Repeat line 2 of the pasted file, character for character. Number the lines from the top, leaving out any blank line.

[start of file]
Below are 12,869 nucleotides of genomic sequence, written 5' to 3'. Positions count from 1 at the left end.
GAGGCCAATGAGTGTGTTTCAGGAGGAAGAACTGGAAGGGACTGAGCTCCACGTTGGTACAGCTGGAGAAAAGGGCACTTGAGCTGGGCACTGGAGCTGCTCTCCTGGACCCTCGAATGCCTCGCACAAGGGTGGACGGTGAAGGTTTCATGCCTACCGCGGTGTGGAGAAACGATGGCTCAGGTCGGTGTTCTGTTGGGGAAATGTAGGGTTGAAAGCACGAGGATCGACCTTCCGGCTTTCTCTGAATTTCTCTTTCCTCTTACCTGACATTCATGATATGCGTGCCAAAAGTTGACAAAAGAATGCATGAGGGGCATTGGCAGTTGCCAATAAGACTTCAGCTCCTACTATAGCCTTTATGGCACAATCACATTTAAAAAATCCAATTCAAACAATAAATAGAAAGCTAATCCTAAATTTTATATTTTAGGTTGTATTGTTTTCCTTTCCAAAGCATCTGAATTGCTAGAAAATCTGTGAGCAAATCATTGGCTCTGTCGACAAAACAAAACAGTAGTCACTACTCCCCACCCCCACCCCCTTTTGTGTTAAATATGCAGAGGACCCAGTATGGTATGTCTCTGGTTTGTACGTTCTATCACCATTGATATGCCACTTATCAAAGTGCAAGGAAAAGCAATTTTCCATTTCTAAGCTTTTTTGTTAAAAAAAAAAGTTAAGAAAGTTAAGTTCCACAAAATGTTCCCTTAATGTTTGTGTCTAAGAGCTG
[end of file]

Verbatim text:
GAGGCCAATGAGTGTGTTTCAGGAGGAAGAACTGGAAGGGACTGAGCTCCACGTTGGTACAGCTGGAGAAAAGGGCACTTGAGCTGGGCACTGGAGCTGCTCTCCTGGACCCTCGAATGCCTCGCACAAGGGTGGACGGTGAAGGTTTCATGCCTACCGCGGTGTGGAGAAACGATGGCTCAGGTCGGTGTTCTGTTGGGGAAATGTAGGGTTGAAAGCACGAGGATCGACCTTCCGGCTTTCTCTGAATTTCTCTTTCCTCTTACCTGACATTCATGATATGCGTGCCAAAAGTTGACAAAAGAATGCATGAGGGGCATTGGCAGTTGCCAATAAGACTTCAGCTCCTACTATAGCCTTTATGGCACAATCACATTTAAAAAATCCAATTCAAACAATAAATAGAAAGCTAATCCTAAATTTTATATTTTAGGTTGTATTGTTTTCCTTTCCAAAGCATCTGAATTGCTAGAAAATCTGTGAGCAAATCATTGGCTCTGTCGACAAAACAAAACAGTAGTCACTACTCCCCACCCCCACCCCCTTTTGTGTTAAATATGCAGAGGACCCAGTATGGTATGTCTCTGGTTTGTACGTTCTATCACCATTGATATGCCACTTATCAAAGTGCAAGGAAAAGCAATTTTCCATTTCTAAGCTTTTTTGTTAAAAAAAAAAGTTAAGAAAGTTAAGTTCCACAAAATGTTCCCTTAATGTTTGTGTCTAAGAGCTG